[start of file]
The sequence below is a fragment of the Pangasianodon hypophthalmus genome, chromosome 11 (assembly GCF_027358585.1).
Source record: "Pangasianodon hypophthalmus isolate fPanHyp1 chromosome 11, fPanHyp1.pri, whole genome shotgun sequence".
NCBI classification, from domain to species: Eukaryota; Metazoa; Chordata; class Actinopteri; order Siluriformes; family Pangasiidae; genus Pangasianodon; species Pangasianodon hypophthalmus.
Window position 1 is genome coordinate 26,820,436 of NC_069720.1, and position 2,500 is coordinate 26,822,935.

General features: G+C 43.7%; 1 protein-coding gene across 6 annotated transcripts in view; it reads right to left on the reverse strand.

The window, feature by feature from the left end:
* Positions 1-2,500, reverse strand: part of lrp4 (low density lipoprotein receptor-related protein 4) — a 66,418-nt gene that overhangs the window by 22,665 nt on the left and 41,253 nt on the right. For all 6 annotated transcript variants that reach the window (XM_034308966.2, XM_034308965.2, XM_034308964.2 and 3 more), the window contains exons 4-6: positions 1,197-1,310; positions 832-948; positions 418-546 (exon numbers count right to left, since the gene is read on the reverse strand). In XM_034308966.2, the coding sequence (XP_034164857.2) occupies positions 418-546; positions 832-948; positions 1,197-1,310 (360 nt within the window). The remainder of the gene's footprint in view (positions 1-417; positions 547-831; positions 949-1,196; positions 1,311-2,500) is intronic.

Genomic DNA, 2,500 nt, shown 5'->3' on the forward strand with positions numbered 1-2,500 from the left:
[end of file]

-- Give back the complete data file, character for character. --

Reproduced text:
The sequence below is a fragment of the Pangasianodon hypophthalmus genome, chromosome 11 (assembly GCF_027358585.1).
Source record: "Pangasianodon hypophthalmus isolate fPanHyp1 chromosome 11, fPanHyp1.pri, whole genome shotgun sequence".
NCBI classification, from domain to species: Eukaryota; Metazoa; Chordata; class Actinopteri; order Siluriformes; family Pangasiidae; genus Pangasianodon; species Pangasianodon hypophthalmus.
Window position 1 is genome coordinate 26,820,436 of NC_069720.1, and position 2,500 is coordinate 26,822,935.

General features: G+C 43.7%; 1 protein-coding gene across 6 annotated transcripts in view; it reads right to left on the reverse strand.

The window, feature by feature from the left end:
* Positions 1-2,500, reverse strand: part of lrp4 (low density lipoprotein receptor-related protein 4) — a 66,418-nt gene that overhangs the window by 22,665 nt on the left and 41,253 nt on the right. For all 6 annotated transcript variants that reach the window (XM_034308966.2, XM_034308965.2, XM_034308964.2 and 3 more), the window contains exons 4-6: positions 1,197-1,310; positions 832-948; positions 418-546 (exon numbers count right to left, since the gene is read on the reverse strand). In XM_034308966.2, the coding sequence (XP_034164857.2) occupies positions 418-546; positions 832-948; positions 1,197-1,310 (360 nt within the window). The remainder of the gene's footprint in view (positions 1-417; positions 547-831; positions 949-1,196; positions 1,311-2,500) is intronic.

Genomic DNA, 2,500 nt, shown 5'->3' on the forward strand with positions numbered 1-2,500 from the left: